The algorithms I tested are below, not all of them were 100% working as this is preliminary, but they were working enough I am comfortable using the measurements as a guideline.

1. Moller-Trumbore with a distance offset.

Used as the benchmark. The intersection distance is adjusted so its always a set distance above the surface of the triangle. Not a proper implementation because the ray must still hit the triangle.

2. Flip Code

Implementation I found here: http://www.flipcode.com/archives/Moving_Sphere_VS_Triangle_Collision.shtml

3. Fauerby

Fauerby's intersection test. This didn't work as written, possibly porting mistake.

4. Eberly

Eberly's intersection test (https://www.geometrictools.com/Documentation/IntersectionMovingSphereTriangle.pdf). This didn't work as written as some of the pseudocode functions are missing.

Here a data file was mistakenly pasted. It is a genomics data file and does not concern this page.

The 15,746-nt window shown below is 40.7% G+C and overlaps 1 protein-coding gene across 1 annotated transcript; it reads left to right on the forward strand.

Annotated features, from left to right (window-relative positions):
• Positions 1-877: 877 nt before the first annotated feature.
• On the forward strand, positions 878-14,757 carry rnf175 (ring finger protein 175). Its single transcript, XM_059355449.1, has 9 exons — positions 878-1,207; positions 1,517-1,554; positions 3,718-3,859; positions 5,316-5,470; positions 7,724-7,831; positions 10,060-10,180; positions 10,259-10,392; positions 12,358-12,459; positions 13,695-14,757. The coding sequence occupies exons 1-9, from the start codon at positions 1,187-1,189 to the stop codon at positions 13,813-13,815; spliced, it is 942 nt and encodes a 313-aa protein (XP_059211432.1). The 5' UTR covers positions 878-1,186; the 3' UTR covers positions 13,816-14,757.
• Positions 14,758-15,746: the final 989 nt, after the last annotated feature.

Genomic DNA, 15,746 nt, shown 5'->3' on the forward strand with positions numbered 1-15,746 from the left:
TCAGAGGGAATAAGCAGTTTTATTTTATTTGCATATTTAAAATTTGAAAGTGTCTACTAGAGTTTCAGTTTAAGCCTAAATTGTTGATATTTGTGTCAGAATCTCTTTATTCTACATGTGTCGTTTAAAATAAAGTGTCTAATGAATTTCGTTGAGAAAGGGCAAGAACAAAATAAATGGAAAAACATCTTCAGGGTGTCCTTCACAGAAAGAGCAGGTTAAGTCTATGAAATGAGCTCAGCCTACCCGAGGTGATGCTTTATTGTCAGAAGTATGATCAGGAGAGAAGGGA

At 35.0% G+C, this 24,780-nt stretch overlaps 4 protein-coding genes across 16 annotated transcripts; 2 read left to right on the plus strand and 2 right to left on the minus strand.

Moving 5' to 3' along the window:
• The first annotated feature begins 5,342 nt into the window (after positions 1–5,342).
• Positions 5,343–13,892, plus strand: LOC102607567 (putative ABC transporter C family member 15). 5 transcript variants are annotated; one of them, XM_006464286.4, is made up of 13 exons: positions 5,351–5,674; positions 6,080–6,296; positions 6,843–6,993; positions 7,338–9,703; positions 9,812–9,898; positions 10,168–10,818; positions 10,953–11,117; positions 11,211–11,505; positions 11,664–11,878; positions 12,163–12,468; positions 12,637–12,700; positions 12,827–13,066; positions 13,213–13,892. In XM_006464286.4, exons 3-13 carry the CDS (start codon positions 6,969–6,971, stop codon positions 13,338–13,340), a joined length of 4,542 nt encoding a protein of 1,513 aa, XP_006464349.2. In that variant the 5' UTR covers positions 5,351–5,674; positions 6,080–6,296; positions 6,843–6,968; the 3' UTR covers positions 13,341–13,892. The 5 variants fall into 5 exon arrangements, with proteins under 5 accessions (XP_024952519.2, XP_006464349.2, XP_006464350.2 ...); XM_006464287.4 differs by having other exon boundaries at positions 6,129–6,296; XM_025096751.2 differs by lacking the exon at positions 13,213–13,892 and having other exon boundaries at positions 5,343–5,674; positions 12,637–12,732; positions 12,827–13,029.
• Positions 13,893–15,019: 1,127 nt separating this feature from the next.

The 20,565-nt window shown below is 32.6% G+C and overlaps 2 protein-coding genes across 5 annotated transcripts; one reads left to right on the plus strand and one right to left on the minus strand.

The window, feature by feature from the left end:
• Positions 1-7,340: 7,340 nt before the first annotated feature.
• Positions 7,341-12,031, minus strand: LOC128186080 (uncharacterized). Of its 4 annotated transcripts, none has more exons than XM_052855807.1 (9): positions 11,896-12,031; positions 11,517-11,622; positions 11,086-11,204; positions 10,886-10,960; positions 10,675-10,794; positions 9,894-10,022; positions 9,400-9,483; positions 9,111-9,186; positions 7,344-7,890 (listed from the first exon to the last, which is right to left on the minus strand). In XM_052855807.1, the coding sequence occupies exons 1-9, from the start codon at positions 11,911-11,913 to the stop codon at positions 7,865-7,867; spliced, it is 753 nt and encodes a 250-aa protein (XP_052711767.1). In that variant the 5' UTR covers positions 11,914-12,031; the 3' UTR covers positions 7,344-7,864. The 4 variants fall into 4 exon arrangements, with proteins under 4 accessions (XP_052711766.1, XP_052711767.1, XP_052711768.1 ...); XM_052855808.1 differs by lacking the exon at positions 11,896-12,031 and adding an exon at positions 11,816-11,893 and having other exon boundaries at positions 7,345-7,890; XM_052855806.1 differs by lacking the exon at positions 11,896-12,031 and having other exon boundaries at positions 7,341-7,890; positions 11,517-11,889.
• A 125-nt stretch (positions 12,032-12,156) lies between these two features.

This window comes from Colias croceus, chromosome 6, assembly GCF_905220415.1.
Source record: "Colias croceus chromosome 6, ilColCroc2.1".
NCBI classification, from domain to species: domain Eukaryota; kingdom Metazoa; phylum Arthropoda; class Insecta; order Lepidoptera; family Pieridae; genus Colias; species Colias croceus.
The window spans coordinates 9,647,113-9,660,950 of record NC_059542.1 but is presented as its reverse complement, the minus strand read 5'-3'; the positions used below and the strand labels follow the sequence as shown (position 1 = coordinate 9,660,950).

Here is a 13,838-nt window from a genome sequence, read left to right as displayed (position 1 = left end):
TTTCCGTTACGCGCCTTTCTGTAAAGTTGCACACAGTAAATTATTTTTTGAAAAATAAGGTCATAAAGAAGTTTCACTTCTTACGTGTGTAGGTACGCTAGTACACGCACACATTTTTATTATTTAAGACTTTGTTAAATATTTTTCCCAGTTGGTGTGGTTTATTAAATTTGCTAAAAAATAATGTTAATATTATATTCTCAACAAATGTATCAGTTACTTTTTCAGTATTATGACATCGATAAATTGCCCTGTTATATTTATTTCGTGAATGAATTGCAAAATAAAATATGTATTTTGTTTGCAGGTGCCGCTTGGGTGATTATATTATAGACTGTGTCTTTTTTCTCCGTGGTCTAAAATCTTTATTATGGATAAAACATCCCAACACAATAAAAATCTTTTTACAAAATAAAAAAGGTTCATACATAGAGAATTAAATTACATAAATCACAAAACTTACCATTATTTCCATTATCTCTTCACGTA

5. Geometric

My own implementation. Uses geometric tests against primitives approximating the Minkowski sum of the radius and triangle, as opposed to finding roots like most of the others (though cylinder intersection still requires it)

 

The results (in microseconds, per ray)

                    Algo                                     Avg (us)   StdErr (us)
    _____________________________________    _______    _________

    MollerTriangleCollisionDiagnostics       0.76056    0.0019454
    GeometricTriangleCollisionDiagnostics       2.29    0.0094226
    FlipCodeTriangleCollisionDiagnostics      2.8112     0.010876
    FauerbyTriangleCollisionDiagnostics       1.4425    0.0035103
    EberlyTriangleCollisionDiagnostics        6.3413     0.019937

 

Interesting to start with. I am glad the Geometric solution is competitive, because conceptually its simple and more hackable than the root finding methods I feel anyway (I can sort of imagine how DCD could be integrated with it already). I think its worth trying to fix Fauerby's, being only half as slow as a basic ray-triangle intersection despite doing considerably more. Eberly's I won't pursue, given that I want a GPGPU implementation eventually and its not a fair comparison after I've gutted all its optimisations!